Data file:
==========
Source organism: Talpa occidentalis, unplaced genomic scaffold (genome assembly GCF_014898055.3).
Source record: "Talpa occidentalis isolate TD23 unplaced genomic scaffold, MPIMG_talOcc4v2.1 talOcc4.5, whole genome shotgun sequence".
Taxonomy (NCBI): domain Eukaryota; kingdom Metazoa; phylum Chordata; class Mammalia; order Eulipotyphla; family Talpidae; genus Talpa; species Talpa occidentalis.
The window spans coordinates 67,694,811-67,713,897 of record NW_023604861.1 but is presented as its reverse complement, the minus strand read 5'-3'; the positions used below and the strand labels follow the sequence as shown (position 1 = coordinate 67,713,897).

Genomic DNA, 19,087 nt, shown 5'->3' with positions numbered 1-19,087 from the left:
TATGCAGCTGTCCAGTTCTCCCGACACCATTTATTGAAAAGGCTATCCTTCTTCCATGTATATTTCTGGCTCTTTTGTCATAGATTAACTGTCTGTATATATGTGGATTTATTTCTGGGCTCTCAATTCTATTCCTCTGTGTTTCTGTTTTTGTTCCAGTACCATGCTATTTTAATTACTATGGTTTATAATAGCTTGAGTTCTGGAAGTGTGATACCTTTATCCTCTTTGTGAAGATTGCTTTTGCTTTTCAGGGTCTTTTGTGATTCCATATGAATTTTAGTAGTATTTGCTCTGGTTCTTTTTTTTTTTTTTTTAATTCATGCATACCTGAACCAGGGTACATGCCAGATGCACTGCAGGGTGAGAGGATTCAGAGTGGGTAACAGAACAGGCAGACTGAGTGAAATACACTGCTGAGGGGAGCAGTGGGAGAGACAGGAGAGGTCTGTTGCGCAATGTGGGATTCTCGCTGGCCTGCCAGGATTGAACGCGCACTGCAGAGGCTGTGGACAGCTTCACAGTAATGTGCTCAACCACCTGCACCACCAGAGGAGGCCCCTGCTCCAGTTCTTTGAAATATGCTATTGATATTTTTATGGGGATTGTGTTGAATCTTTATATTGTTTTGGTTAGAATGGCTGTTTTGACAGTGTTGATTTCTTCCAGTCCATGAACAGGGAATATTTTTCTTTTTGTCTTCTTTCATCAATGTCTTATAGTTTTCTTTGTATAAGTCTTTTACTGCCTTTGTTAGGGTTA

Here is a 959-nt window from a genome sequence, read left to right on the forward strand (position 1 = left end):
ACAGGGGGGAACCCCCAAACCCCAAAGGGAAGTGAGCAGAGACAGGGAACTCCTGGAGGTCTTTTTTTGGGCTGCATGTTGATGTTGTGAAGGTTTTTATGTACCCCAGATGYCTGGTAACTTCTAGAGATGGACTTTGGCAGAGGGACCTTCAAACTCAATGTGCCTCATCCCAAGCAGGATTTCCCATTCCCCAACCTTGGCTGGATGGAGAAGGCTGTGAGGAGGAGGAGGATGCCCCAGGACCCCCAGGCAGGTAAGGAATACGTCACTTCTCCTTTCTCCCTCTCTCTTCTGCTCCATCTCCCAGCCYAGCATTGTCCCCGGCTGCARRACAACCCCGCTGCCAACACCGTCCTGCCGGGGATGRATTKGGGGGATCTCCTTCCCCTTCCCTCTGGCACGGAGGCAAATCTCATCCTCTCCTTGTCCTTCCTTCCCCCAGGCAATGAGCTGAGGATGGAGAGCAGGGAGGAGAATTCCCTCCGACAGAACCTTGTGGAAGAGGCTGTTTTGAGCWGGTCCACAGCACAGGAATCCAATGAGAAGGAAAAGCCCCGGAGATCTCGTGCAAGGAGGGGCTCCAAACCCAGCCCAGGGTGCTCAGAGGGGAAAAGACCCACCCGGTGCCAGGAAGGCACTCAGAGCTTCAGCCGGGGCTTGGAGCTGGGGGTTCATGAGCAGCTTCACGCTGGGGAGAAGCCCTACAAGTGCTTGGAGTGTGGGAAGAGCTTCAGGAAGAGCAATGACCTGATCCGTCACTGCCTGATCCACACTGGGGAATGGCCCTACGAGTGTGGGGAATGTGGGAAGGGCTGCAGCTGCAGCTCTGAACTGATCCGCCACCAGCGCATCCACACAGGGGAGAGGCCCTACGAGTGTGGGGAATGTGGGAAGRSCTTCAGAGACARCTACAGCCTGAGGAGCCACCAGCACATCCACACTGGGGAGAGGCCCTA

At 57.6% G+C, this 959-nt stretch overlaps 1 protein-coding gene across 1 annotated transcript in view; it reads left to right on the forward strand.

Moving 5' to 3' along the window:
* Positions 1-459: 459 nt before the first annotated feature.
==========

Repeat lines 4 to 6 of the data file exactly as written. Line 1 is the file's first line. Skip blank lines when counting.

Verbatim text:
The window spans coordinates 67,694,811-67,713,897 of record NW_023604861.1 but is presented as its reverse complement, the minus strand read 5'-3'; the positions used below and the strand labels follow the sequence as shown (position 1 = coordinate 67,713,897).

Genomic DNA, 19,087 nt, shown 5'->3' with positions numbered 1-19,087 from the left:
TATGCAGCTGTCCAGTTCTCCCGACACCATTTATTGAAAAGGCTATCCTTCTTCCATGTATATTTCTGGCTCTTTTGTCATAGATTAACTGTCTGTATATATGTGGATTTATTTCTGGGCTCTCAATTCTATTCCTCTGTGTTTCTGTTTTTGTTCCAGTACCATGCTATTTTAATTACTATGGTTTATAATAGCTTGAGTTCTGGAAGTGTGATACCTTTATCCTCTTTGTGAAGATTGCTTTTGCTTTTCAGGGTCTTTTGTGATTCCATATGAATTTTAGTAGTATTTGCTCTGGTTCTTTTTTTTTTTTTTTTAATTCATGCATACCTGAACCAGGGTACATGCCAGATGCACTGCAGGGTGAGAGGATTCAGAGTGGGTAACAGAACAGGCAGACTGAGTGAAATACACTGCTGAGGGGAGCAGTGGGAGAGACAGGAGAGGTCTGTTGCGCAATGTGGGATTCTCGCTGGCCTGCCAGGATTGAACGCGCACTGCAGAGGCTGTGGACAGCTTCACAGTAATGTGCTCAACCACCTGCACCACCAGAGGAGGCCCCTGCTCCAGTTCTTTGAAATATGCTATTGATATTTTTATGGGGATTGTGTTGAATCTTTATATTGTTTTGGTTAGAATGGCTGTTTTGACAGTGTTGATTTCTTCCAGTCCATGAACAGGGAATATTTTTCTTTTTGTCTTCTTTCATCAATGTCTTATAGTTTTCTTTGTATAAGTCTTTTACTGCCTTTGTTAGGGTTA